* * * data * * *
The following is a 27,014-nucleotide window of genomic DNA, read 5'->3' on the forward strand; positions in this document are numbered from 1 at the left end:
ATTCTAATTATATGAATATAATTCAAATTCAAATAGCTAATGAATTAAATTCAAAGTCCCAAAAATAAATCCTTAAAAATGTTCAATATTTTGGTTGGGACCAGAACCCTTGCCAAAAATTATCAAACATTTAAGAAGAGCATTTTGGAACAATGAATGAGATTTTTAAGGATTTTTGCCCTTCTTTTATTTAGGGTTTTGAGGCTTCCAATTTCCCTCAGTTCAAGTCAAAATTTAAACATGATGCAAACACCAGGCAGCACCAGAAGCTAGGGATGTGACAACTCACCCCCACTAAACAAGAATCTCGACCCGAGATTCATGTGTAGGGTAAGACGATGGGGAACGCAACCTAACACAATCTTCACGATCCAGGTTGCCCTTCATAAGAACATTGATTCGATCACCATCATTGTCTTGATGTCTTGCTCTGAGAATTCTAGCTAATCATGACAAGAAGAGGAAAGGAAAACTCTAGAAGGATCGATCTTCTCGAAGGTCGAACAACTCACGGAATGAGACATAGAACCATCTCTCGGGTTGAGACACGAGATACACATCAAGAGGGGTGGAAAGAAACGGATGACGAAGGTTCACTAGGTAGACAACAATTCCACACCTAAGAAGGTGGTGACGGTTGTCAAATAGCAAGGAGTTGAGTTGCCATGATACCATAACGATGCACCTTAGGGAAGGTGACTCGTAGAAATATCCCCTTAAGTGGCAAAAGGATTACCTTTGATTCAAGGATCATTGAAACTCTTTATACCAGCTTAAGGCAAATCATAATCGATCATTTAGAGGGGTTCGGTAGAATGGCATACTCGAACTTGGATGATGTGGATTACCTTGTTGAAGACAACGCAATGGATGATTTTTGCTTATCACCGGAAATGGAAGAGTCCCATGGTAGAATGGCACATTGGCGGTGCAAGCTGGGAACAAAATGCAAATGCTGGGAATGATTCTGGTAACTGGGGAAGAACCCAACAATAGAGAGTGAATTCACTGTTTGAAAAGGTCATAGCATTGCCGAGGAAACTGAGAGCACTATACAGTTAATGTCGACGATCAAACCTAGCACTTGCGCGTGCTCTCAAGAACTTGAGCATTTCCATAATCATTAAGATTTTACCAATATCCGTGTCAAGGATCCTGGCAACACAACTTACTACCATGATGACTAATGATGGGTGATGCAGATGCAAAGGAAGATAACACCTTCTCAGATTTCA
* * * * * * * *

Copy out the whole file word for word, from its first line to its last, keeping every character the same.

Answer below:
The following is a 27,014-nucleotide window of genomic DNA, read 5'->3' on the forward strand; positions in this document are numbered from 1 at the left end:
ATTCTAATTATATGAATATAATTCAAATTCAAATAGCTAATGAATTAAATTCAAAGTCCCAAAAATAAATCCTTAAAAATGTTCAATATTTTGGTTGGGACCAGAACCCTTGCCAAAAATTATCAAACATTTAAGAAGAGCATTTTGGAACAATGAATGAGATTTTTAAGGATTTTTGCCCTTCTTTTATTTAGGGTTTTGAGGCTTCCAATTTCCCTCAGTTCAAGTCAAAATTTAAACATGATGCAAACACCAGGCAGCACCAGAAGCTAGGGATGTGACAACTCACCCCCACTAAACAAGAATCTCGACCCGAGATTCATGTGTAGGGTAAGACGATGGGGAACGCAACCTAACACAATCTTCACGATCCAGGTTGCCCTTCATAAGAACATTGATTCGATCACCATCATTGTCTTGATGTCTTGCTCTGAGAATTCTAGCTAATCATGACAAGAAGAGGAAAGGAAAACTCTAGAAGGATCGATCTTCTCGAAGGTCGAACAACTCACGGAATGAGACATAGAACCATCTCTCGGGTTGAGACACGAGATACACATCAAGAGGGGTGGAAAGAAACGGATGACGAAGGTTCACTAGGTAGACAACAATTCCACACCTAAGAAGGTGGTGACGGTTGTCAAATAGCAAGGAGTTGAGTTGCCATGATACCATAACGATGCACCTTAGGGAAGGTGACTCGTAGAAATATCCCCTTAAGTGGCAAAAGGATTACCTTTGATTCAAGGATCATTGAAACTCTTTATACCAGCTTAAGGCAAATCATAATCGATCATTTAGAGGGGTTCGGTAGAATGGCATACTCGAACTTGGATGATGTGGATTACCTTGTTGAAGACAACGCAATGGATGATTTTTGCTTATCACCGGAAATGGAAGAGTCCCATGGTAGAATGGCACATTGGCGGTGCAAGCTGGGAACAAAATGCAAATGCTGGGAATGATTCTGGTAACTGGGGAAGAACCCAACAATAGAGAGTGAATTCACTGTTTGAAAAGGTCATAGCATTGCCGAGGAAACTGAGAGCACTATACAGTTAATGTCGACGATCAAACCTAGCACTTGCGCGTGCTCTCAAGAACTTGAGCATTTCCATAATCATTAAGATTTTACCAATATCCGTGTCAAGGATCCTGGCAACACAACTTACTACCATGATGACTAATGATGGGTGATGCAGATGCAAAGGAAGATAACACCTTCTCAGATTTCA